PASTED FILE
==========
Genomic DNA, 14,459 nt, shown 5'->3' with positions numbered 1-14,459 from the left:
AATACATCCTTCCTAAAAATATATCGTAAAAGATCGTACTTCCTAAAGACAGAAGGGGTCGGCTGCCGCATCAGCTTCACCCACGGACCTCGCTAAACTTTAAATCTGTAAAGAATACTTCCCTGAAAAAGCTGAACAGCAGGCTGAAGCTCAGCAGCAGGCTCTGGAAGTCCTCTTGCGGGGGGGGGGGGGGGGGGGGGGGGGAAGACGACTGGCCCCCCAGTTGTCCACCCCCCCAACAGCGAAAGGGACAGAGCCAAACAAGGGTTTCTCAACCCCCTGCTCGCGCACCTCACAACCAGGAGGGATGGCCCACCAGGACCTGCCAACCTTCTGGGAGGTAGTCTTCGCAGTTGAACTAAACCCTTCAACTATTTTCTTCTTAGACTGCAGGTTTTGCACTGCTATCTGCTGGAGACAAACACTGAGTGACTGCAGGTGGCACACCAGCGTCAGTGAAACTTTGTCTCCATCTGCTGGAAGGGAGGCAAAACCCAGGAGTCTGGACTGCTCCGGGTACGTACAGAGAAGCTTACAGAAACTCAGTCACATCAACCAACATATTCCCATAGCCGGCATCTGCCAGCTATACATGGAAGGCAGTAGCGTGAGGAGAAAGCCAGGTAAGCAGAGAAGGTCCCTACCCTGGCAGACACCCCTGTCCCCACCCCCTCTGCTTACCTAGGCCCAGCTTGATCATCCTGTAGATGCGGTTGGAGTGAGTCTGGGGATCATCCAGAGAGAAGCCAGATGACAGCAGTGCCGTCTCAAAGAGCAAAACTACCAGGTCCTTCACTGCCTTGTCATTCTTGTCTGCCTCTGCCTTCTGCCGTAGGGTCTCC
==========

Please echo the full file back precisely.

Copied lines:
Genomic DNA, 14,459 nt, shown 5'->3' with positions numbered 1-14,459 from the left:
AATACATCCTTCCTAAAAATATATCGTAAAAGATCGTACTTCCTAAAGACAGAAGGGGTCGGCTGCCGCATCAGCTTCACCCACGGACCTCGCTAAACTTTAAATCTGTAAAGAATACTTCCCTGAAAAAGCTGAACAGCAGGCTGAAGCTCAGCAGCAGGCTCTGGAAGTCCTCTTGCGGGGGGGGGGGGGGGGGGGGGGGGGAAGACGACTGGCCCCCCAGTTGTCCACCCCCCCAACAGCGAAAGGGACAGAGCCAAACAAGGGTTTCTCAACCCCCTGCTCGCGCACCTCACAACCAGGAGGGATGGCCCACCAGGACCTGCCAACCTTCTGGGAGGTAGTCTTCGCAGTTGAACTAAACCCTTCAACTATTTTCTTCTTAGACTGCAGGTTTTGCACTGCTATCTGCTGGAGACAAACACTGAGTGACTGCAGGTGGCACACCAGCGTCAGTGAAACTTTGTCTCCATCTGCTGGAAGGGAGGCAAAACCCAGGAGTCTGGACTGCTCCGGGTACGTACAGAGAAGCTTACAGAAACTCAGTCACATCAACCAACATATTCCCATAGCCGGCATCTGCCAGCTATACATGGAAGGCAGTAGCGTGAGGAGAAAGCCAGGTAAGCAGAGAAGGTCCCTACCCTGGCAGACACCCCTGTCCCCACCCCCTCTGCTTACCTAGGCCCAGCTTGATCATCCTGTAGATGCGGTTGGAGTGAGTCTGGGGATCATCCAGAGAGAAGCCAGATGACAGCAGTGCCGTCTCAAAGAGCAAAACTACCAGGTCCTTCACTGCCTTGTCATTCTTGTCTGCCTCTGCCTTCTGCCGTAGGGTCTCC